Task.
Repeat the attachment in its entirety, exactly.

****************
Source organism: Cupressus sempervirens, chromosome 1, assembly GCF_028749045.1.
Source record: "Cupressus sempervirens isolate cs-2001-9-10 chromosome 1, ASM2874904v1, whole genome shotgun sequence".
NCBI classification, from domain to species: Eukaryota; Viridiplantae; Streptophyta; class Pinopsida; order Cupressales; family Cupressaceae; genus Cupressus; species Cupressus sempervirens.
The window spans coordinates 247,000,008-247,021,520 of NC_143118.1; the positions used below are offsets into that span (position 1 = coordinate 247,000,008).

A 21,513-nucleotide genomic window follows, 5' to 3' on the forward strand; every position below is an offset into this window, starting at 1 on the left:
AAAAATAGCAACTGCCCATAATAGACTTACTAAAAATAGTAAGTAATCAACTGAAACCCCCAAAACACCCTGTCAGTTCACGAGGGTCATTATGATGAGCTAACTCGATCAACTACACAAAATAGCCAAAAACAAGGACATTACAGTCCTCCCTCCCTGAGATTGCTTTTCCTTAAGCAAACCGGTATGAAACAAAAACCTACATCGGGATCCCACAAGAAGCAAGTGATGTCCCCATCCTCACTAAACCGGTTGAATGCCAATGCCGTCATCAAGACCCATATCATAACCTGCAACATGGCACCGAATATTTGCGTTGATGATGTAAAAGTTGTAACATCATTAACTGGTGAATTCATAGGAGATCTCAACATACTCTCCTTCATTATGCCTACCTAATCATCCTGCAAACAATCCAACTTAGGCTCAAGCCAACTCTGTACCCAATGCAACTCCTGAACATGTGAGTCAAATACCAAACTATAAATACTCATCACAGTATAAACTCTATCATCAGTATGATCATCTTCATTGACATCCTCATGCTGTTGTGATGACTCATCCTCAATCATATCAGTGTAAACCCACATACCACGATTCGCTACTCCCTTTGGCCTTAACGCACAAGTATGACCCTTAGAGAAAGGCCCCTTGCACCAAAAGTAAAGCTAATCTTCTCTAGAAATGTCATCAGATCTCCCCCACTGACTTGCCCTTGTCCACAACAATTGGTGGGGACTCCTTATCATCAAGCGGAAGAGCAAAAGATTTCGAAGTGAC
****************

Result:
Source organism: Cupressus sempervirens, chromosome 1, assembly GCF_028749045.1.
Source record: "Cupressus sempervirens isolate cs-2001-9-10 chromosome 1, ASM2874904v1, whole genome shotgun sequence".
NCBI classification, from domain to species: Eukaryota; Viridiplantae; Streptophyta; class Pinopsida; order Cupressales; family Cupressaceae; genus Cupressus; species Cupressus sempervirens.
The window spans coordinates 247,000,008-247,021,520 of NC_143118.1; the positions used below are offsets into that span (position 1 = coordinate 247,000,008).

A 21,513-nucleotide genomic window follows, 5' to 3' on the forward strand; every position below is an offset into this window, starting at 1 on the left:
AAAAATAGCAACTGCCCATAATAGACTTACTAAAAATAGTAAGTAATCAACTGAAACCCCCAAAACACCCTGTCAGTTCACGAGGGTCATTATGATGAGCTAACTCGATCAACTACACAAAATAGCCAAAAACAAGGACATTACAGTCCTCCCTCCCTGAGATTGCTTTTCCTTAAGCAAACCGGTATGAAACAAAAACCTACATCGGGATCCCACAAGAAGCAAGTGATGTCCCCATCCTCACTAAACCGGTTGAATGCCAATGCCGTCATCAAGACCCATATCATAACCTGCAACATGGCACCGAATATTTGCGTTGATGATGTAAAAGTTGTAACATCATTAACTGGTGAATTCATAGGAGATCTCAACATACTCTCCTTCATTATGCCTACCTAATCATCCTGCAAACAATCCAACTTAGGCTCAAGCCAACTCTGTACCCAATGCAACTCCTGAACATGTGAGTCAAATACCAAACTATAAATACTCATCACAGTATAAACTCTATCATCAGTATGATCATCTTCATTGACATCCTCATGCTGTTGTGATGACTCATCCTCAATCATATCAGTGTAAACCCACATACCACGATTCGCTACTCCCTTTGGCCTTAACGCACAAGTATGACCCTTAGAGAAAGGCCCCTTGCACCAAAAGTAAAGCTAATCTTCTCTAGAAATGTCATCAGATCTCCCCCACTGACTTGCCCTTGTCCACAACAATTGGTGGGGACTCCTTATCATCAAGCGGAAGAGCAAAAGATTTCGAAGTGAC